Flow Battery

Flow battery is a type of rechargeable battery that stores energy in liquid electrolytes contained in external tanks. It differs from conventional batteries in several ways.

One key difference is that the energy storage capacity is decoupled from the power capacity. This feature makes flow batteries particularly suitable for large-scale energy storage applications.

In the solar industry, flow batteries are used in grid-scale energy storage systems that are connected to solar farms. They are also found in off-grid solar installations.

These batteries help manage the fluctuations in solar energy production. They do this by storing excess energy during times of peak solar generation.

Then, they release this energy when the demand is high. This is particularly useful when solar production is low, such as during the night or on cloudy days.

How Does Flow Battery Work?

Flow battery works based on the flow of electrolytes through electrochemical cells. Its system is made up of two tanks filled with electrolyte solutions, each with a different chemical composition.

These electrolytes flow through a special cell where the battery either stores or releases energy. Common combinations of electrolytes include vanadium, zinc-bromine, and iron-chromium.


When the battery is charging, the electrolytes are pumped through this cell. Here, electrochemical reactions take place. The reactions in a flow battery involve the movement of ions between the electrolytes and the electrodes.

As this happens, electrical energy from an external source is converted into chemical energy. Subsequently, the resulting chemical energy is stored within the electrolyte solutions.


When there’s a need for electricity, the process reverses. The electrolytes are circulated back through the cell. During this stage, the stored chemical energy is transformed back into electrical energy.

This is done through reverse electrochemical reactions. These reactions release the stored energy as an electrical current.

The ability to switch between charging and discharging allows flow batteries to go through multiple charge and discharge cycles.

flow battery example
Flow battery example. Source: Redflow ZCell.

Flow Battery Advantages

They offer a range of benefits, making them a promising option for energy storage solutions.

  • Scalability — Because they’re modular, they can be easily scaled up by adjusting the size of the electrolyte tanks.
  • Large-Scale Suitability — Ideal for large-scale energy storage applications.
  • Long Lifespan — Minimal degradation over time. Their performance is less affected by charge and discharge cycles.
  • Flexibility — They can store energy for long durations and can be charged and discharged simultaneously.
  • Safety — Non-flammable and less prone to hazards.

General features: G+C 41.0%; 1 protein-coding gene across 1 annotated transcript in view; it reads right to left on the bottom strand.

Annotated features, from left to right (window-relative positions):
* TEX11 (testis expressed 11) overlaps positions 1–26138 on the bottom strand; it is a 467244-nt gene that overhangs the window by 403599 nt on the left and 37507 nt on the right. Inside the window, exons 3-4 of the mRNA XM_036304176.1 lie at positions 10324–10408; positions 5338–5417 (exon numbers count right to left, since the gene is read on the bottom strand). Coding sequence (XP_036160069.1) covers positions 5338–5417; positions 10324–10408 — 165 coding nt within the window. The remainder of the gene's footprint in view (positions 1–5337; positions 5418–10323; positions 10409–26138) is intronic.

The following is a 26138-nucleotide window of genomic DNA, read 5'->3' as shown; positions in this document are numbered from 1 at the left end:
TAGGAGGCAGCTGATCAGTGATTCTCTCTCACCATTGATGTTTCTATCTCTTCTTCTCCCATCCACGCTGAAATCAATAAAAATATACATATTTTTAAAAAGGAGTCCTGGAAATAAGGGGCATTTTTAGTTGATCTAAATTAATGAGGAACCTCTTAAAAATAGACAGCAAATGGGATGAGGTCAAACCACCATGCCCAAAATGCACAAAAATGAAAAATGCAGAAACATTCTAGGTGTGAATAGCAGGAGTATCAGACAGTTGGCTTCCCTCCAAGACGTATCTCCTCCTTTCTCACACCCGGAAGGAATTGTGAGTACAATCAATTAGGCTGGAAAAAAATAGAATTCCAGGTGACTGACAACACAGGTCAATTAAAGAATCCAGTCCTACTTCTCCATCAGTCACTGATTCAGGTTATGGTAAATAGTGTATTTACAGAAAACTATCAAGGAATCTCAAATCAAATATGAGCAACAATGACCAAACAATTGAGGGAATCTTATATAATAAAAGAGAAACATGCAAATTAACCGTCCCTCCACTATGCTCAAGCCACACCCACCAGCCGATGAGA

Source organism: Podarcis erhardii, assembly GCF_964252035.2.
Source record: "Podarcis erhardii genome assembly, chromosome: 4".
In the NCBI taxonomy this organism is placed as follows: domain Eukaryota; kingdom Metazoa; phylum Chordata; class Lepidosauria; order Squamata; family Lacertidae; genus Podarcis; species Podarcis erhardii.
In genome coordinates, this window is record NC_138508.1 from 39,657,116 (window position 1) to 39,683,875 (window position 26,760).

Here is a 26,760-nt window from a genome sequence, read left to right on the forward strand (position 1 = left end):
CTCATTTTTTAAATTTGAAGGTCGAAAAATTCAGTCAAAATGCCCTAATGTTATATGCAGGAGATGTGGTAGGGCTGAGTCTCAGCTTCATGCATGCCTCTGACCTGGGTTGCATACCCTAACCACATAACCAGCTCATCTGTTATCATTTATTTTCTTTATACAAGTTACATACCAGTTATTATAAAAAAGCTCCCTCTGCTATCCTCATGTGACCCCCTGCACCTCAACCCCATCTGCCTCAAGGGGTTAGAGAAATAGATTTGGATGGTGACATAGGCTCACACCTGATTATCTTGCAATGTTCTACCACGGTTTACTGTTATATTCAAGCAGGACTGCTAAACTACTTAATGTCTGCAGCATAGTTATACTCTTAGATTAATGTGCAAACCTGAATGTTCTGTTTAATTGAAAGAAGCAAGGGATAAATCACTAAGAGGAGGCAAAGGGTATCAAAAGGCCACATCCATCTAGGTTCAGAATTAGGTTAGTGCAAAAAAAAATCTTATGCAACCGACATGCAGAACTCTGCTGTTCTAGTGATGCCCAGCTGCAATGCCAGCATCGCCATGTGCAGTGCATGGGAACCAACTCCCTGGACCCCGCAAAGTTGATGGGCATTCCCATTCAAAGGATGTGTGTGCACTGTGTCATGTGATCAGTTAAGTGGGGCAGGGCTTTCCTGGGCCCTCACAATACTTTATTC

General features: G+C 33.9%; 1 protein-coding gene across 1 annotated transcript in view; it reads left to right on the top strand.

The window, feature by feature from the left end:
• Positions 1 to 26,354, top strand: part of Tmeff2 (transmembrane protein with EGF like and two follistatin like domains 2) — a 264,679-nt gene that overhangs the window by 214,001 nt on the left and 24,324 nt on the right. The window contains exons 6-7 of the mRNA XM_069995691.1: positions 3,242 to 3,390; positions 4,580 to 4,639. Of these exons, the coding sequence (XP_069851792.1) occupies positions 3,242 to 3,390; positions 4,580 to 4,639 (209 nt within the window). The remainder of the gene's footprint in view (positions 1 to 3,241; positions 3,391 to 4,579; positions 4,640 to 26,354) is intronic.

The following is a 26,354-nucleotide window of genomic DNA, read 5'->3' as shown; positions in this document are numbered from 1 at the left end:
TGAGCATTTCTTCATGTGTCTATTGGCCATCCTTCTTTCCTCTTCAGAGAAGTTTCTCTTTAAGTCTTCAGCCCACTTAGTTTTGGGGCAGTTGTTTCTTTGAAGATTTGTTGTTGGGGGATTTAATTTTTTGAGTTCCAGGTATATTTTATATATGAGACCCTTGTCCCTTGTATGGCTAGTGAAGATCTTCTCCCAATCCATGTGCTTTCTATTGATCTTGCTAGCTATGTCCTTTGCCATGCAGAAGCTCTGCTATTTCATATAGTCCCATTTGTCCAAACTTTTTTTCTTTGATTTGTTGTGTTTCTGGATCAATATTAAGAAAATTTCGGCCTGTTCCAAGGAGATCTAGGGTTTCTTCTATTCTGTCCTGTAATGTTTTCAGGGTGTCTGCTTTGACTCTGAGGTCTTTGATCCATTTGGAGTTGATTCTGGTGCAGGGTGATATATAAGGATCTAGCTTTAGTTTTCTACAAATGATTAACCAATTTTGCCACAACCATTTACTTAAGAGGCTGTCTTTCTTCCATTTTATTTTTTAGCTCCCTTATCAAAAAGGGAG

Flow Battery Disadvantages

Despite their potential, flow batteries also present several challenges that need consideration.

  • High Costs — More expensive than conventional lithium-ion batteries.
  • Weight Issues — Heavy, limiting them to stationary applications.
  • Complex Monitoring/Controls: Increased system complexity and cost.

Flow Battery Example

Examples of flow batteries include:

Vanadium Redox Flow Battery (VRFB)

Vanadium-based flow batteries use vanadium electrolytes in different oxidation states (vanadium ions with varying charges) to store energy. They are known for their relatively high efficiency and long cycle life.

Zinc-Bromine Flow Battery

These batteries use zinc and bromine dissolved in electrolytes. They offer good energy density and are often considered for large-scale energy storage applications.

Iron-Chromium Flow Battery

Iron and chromium are used as active materials in the electrolyte solutions. They offer the potential for cost-effective energy storage but might have lower energy density compared to some other flow battery types.

Flow batteries continue to undergo research and development to improve efficiency, reduce costs, and enhance their suitability for various renewable energy storage applications.

This ongoing advancement is crucial for diversifying solar battery types and optimizing their integration with solar energy systems.

Reviewed by

Tom Ransome
Tom Ransome

Co-Founder of Renewables4U and renewable energy advocate. He has experience and extensive knowledge in the field, including a groundbreaking academic thesis and a significant role in Australia's solar industry since 2016. With a BA in Business Studies, focusing on finance and management, Tom merges business acumen with technical expertise to deliver economically and eco-friendly projects.

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